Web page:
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in the public assembly ? do we really draw near to Him by humble confession—by earnest prayer—by hearty thanksgiving—by devout attention to His Word ? are our souls in harmony with the sacred place—the holy time—the solemn occupation ? Do we worship in spirit and in truth? Do we so spiritually eat the flesh of Christ, and drink His blood, as that we may be one with Him, and He with us ? Alas! there are many, doubtless, who come into Christ's presence now, with even such a mind as that with which Judas entered into Gethsemane, who pass the hours of worship in the same sordid indifference with which Judas heard the converse of his LORD, and who go away, as he did, only the farther removed in spirit from their God, by reason of the nearness of their outward approach to Him. Many, doubtless, there are, whose presence is as foul a blot on our Christian assemblies, as was the presence of the son of perdition in the company of Christ and His Apostles.

But I would speak now, as I purposed, of the Supper of the LORD, I would speak to those who know that most holy place, and entreat them carefully to try and examine themselves, that they bring not the heart of Judas thither. And what was that heart? A heart full of unbelief—irreverence—worldly-mindedness covetousness; a heart which neither feared nor loved the Saviour, which was bound to Him neither by reverence, nor by affection. Why did Judas follow CHRIST? Probably from no other motive than a hope of worldly advancement, and, this disappointed, no other tie whatever bound him to his LORD. Why, then, do we follow CHRIST? Why do we profess His Name ? Why do we draw near to His table? What brings us thither ? Had we never come before, should we come now ? Have we such penitence, and faith, and charity, and gratitude as would constrain us now to practise that duty, had we hitherto neglected it? Or do we come from mere habit ?—from bare custom ?-because we have come before, and because men might speak or think ill of us if we ceased to come ?-because it might be inconvenient to stay away ?–because a renunciation of Christian fellowship might affect our interest, injure our credit, or wound our vanity ? Let all, who venture to come, ask themselves, “ Why do I come ?' If they cannot say 'It is because I repent–because I believe because I honour my Saviour's command, and am grateful for His exceeding mercy,' if their heart cannot return this answer—then, in the Name of that SAVIOUR, I would earnestly and solemnly warn them no longer to profane the table of the LORD, nor, by coming thither in a faithless and irreverent spirit, to heap up for themselves wrath against the day of wrath.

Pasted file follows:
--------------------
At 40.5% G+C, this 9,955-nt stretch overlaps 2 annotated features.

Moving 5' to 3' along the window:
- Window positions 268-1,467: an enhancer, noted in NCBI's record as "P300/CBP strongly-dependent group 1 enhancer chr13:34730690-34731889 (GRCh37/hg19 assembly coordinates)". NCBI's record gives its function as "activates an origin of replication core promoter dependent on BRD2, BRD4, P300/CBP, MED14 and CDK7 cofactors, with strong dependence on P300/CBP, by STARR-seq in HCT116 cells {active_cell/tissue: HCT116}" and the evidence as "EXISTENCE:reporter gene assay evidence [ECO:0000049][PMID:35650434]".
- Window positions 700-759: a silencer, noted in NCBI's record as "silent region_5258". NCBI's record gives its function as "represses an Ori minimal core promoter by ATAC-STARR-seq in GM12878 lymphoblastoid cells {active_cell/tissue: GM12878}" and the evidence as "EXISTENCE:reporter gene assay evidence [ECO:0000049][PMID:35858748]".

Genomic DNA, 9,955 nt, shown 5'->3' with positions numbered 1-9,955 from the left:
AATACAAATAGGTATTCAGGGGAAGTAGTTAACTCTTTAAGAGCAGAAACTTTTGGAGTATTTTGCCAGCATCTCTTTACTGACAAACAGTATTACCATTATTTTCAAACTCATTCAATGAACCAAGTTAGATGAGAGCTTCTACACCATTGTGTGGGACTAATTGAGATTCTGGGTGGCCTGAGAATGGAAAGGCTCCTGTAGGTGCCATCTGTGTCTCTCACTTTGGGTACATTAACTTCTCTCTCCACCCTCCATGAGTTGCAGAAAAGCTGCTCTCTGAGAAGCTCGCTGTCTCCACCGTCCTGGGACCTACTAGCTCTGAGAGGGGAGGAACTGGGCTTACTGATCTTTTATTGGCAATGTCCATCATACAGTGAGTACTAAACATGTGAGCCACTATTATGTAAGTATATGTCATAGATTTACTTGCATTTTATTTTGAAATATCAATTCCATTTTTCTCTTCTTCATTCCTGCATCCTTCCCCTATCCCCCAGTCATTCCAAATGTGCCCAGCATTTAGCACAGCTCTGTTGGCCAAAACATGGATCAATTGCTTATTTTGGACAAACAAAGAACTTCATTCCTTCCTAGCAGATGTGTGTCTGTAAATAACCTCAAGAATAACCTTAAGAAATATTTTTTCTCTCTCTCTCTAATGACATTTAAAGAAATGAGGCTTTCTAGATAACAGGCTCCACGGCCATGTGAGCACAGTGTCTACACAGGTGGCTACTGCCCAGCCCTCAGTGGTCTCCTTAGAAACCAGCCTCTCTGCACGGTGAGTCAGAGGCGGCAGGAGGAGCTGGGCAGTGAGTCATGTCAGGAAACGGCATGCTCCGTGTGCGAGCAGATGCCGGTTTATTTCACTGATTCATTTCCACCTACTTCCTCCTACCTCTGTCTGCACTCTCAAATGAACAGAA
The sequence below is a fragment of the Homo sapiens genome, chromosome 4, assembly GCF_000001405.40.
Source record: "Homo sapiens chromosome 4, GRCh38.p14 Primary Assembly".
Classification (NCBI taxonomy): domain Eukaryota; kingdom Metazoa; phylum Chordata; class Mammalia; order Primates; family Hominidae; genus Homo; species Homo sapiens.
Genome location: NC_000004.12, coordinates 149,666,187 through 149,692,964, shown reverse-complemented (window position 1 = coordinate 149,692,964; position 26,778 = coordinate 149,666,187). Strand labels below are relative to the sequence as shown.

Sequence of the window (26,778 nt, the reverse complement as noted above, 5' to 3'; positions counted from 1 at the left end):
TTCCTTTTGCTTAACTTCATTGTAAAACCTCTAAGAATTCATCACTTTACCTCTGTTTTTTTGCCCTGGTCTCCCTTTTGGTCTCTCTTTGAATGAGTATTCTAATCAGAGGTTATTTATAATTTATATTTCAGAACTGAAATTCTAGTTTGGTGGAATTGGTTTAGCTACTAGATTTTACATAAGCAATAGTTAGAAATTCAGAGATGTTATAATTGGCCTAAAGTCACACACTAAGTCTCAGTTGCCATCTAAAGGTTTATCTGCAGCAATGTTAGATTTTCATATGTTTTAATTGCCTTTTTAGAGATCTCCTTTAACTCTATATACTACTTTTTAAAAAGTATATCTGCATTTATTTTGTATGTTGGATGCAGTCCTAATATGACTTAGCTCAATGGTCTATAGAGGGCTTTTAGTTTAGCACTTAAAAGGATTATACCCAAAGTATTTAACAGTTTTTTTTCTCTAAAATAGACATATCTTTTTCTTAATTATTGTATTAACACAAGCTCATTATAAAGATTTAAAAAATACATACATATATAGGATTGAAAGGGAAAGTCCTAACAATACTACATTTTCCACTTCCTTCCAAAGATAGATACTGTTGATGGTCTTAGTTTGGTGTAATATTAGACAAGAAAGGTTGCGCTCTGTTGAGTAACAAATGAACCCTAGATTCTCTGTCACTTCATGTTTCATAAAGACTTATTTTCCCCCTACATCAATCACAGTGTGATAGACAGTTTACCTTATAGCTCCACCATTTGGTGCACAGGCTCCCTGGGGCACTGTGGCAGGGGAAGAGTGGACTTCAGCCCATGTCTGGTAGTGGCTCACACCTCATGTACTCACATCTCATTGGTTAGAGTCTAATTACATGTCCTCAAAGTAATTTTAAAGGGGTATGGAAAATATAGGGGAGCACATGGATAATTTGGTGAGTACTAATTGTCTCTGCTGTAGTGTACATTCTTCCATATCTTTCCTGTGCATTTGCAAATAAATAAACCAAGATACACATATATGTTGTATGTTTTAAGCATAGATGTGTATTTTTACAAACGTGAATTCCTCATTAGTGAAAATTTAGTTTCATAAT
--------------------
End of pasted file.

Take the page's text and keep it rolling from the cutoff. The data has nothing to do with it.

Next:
For, if we, who profess Christianity, be not true and faithful disciples, then are we traitors; if our part be not with the eleven, then is it with Judas; if we be not followers of those who honoured and obeyed their LORD, then are we followers of him that betrayed HIM. We cannot, indeed, betray Christ as Judas did; we cannot sell His sacred Person to His enemies; but still we may betray Him, and do betray Him, when we trifle with His holy things, and do dishonour to our Christian profession. "Saul, Saul, why persecutest thou Me ?' cried the glorified Saviour from heaven to him who was vexing His Church, and even thus does He cry,

Why betrayest thou ME?' to every one who betrays His sacred cause, gives occasion to men to mock at His religion, and to think profanely of His holiest things. Yes, St. Paul goes even farther than this, and tells us of reprobate professors of religion, that they crucify unto themselves the Son of God afresh, and put HIM to an open shame.'